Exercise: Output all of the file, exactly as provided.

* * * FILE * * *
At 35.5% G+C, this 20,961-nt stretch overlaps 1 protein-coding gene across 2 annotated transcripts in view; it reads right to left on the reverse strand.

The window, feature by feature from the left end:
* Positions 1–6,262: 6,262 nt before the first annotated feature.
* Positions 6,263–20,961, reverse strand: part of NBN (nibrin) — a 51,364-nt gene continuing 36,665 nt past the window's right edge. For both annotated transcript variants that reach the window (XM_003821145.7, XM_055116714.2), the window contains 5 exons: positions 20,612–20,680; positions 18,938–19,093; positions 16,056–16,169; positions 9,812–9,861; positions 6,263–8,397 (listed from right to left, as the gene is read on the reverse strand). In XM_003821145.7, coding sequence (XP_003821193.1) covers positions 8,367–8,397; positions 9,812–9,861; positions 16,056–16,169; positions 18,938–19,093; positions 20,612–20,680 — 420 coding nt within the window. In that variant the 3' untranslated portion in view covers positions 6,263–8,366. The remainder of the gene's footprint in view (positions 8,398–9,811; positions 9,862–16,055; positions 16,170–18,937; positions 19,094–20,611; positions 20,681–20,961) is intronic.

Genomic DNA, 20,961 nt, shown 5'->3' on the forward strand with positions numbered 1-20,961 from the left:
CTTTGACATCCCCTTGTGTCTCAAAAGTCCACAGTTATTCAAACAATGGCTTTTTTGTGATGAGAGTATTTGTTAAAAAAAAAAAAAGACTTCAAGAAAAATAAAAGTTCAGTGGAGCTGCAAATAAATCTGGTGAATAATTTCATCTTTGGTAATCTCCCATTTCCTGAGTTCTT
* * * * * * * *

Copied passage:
At 35.5% G+C, this 20,961-nt stretch overlaps 1 protein-coding gene across 2 annotated transcripts in view; it reads right to left on the reverse strand.

The window, feature by feature from the left end:
* Positions 1–6,262: 6,262 nt before the first annotated feature.
* Positions 6,263–20,961, reverse strand: part of NBN (nibrin) — a 51,364-nt gene continuing 36,665 nt past the window's right edge. For both annotated transcript variants that reach the window (XM_003821145.7, XM_055116714.2), the window contains 5 exons: positions 20,612–20,680; positions 18,938–19,093; positions 16,056–16,169; positions 9,812–9,861; positions 6,263–8,397 (listed from right to left, as the gene is read on the reverse strand). In XM_003821145.7, coding sequence (XP_003821193.1) covers positions 8,367–8,397; positions 9,812–9,861; positions 16,056–16,169; positions 18,938–19,093; positions 20,612–20,680 — 420 coding nt within the window. In that variant the 3' untranslated portion in view covers positions 6,263–8,366. The remainder of the gene's footprint in view (positions 8,398–9,811; positions 9,862–16,055; positions 16,170–18,937; positions 19,094–20,611; positions 20,681–20,961) is intronic.

Genomic DNA, 20,961 nt, shown 5'->3' on the forward strand with positions numbered 1-20,961 from the left:
CTTTGACATCCCCTTGTGTCTCAAAAGTCCACAGTTATTCAAACAATGGCTTTTTTGTGATGAGAGTATTTGTTAAAAAAAAAAAAAGACTTCAAGAAAAATAAAAGTTCAGTGGAGCTGCAAATAAATCTGGTGAATAATTTCATCTTTGGTAATCTCCCATTTCCTGAGTTCTT